TOPEKA, (KSNT)— Cutting the state’s food sales tax is still on the table for Kansas lawmakers when they return later this month.
A spokesman for senate leadership confirmed with Kansas Capitol Bureau in an email Thursday that the debate over the future of the tax cut would kick off in the Senate. This time, lawmakers are looking at a Republican-backed agreement that pushes the date to eliminate the food tax to 2025. This pumps the brakes on Kansas Governor Laura Kelly’s original push to eliminate the state’s hefty 6.5% food sales tax by this summer.
“The only way to look at this that makes sense is through politics,” said Rep. Rui Xu, a democrat from Westwood. “It’s an election year with the governor at the top of the ticket, and they don’t want to get her this win in an election year.”
Earlier this year, some democrats were hoping there was room for negotiation when proposals circulated with varying timelines. The final proposal came out of the House and Senate Tax Conference Committee last week, with some democrats speaking against the plan. In committee, Sen. Tom Holland, D-Baldwin City, emphasized comments from democrats who believe the best time to cut the food tax is this year, since state revenue is up.
“We know we have the money to do this now,” Holland said. “I’m strongly disappointed that we were not able to make a significant cut by July 1st of this year… I’m further disappointed that we were not able to eliminate this a year from July 1.”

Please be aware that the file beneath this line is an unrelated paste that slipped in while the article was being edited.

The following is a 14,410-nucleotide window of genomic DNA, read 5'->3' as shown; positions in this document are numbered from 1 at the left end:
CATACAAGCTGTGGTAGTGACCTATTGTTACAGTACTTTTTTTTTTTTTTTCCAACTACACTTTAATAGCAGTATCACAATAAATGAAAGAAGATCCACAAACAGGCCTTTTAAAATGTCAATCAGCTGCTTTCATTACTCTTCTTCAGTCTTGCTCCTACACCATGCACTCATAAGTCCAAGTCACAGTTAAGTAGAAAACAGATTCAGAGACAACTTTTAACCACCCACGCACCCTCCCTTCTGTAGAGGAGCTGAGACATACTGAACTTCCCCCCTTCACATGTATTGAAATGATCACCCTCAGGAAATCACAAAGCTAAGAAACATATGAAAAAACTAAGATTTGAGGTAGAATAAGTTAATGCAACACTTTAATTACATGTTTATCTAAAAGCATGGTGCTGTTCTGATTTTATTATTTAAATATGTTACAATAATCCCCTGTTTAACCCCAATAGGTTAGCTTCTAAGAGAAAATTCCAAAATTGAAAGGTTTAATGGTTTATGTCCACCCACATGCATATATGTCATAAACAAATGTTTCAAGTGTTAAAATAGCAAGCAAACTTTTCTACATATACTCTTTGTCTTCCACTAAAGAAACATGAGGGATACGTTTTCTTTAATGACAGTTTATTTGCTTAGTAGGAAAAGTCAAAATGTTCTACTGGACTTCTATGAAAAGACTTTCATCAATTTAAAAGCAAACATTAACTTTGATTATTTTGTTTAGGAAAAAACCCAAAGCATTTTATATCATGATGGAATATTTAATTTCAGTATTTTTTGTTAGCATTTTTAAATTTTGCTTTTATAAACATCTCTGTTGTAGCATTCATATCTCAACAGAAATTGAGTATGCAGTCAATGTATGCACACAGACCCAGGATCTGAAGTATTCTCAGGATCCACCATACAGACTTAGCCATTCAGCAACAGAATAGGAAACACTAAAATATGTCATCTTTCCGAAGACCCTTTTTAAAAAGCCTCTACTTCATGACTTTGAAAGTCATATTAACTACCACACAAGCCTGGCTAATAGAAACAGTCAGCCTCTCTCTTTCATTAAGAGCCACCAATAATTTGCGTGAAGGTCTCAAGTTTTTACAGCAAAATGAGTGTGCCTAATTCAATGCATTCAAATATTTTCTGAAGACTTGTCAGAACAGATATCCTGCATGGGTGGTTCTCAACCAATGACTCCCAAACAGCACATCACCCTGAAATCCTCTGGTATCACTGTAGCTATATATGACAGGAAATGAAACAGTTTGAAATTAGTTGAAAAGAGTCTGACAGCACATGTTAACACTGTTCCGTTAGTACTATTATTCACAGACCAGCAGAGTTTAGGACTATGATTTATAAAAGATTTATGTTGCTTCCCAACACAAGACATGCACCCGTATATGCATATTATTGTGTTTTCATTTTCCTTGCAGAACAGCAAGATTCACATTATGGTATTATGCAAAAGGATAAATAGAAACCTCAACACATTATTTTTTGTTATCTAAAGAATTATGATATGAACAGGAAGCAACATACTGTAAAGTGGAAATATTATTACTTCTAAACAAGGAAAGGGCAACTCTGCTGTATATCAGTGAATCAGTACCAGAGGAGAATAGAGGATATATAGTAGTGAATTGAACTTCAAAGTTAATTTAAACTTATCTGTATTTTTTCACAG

Under the proposal, the food sales tax would be reduced to 4% next year, then 2% in 2024, before dropping off completely in 2025. That means the earliest reduction wouldn’t come until after this year’s race for governor in November where Kelly will be facing off against Republican frontrunner Kansas Attorney General Derek Schmidt.
The Attorney General also backed a food tax reduction early on, which some hoped would signal bipartisan support for an elimination. Political analyst Dr. Bob Beatty, from Topeka, said the current plan could backfire come election time.
“The danger for Republicans is that the Governor points that out in her re-election campaign…basically, spelling out… we had the money, we could’ve cut food taxes, we have the biggest food tax in the nation… here’s why it didn’t happen,” Beatty said.
However, some GOP lawmakers have hinted at spending cautiously, worrying about sending the state into a “tailspin” after other major investments that have been made.
“We want to take a look at the out years and the longevity and make sure we’re not going too far too fast,” said Republican House Tax committee chair Rep. Adam Smith, speaking with Kansas Capitol Bureau in January.”…I’m trying to act on it with caution, and make sure that we’re being responsible.”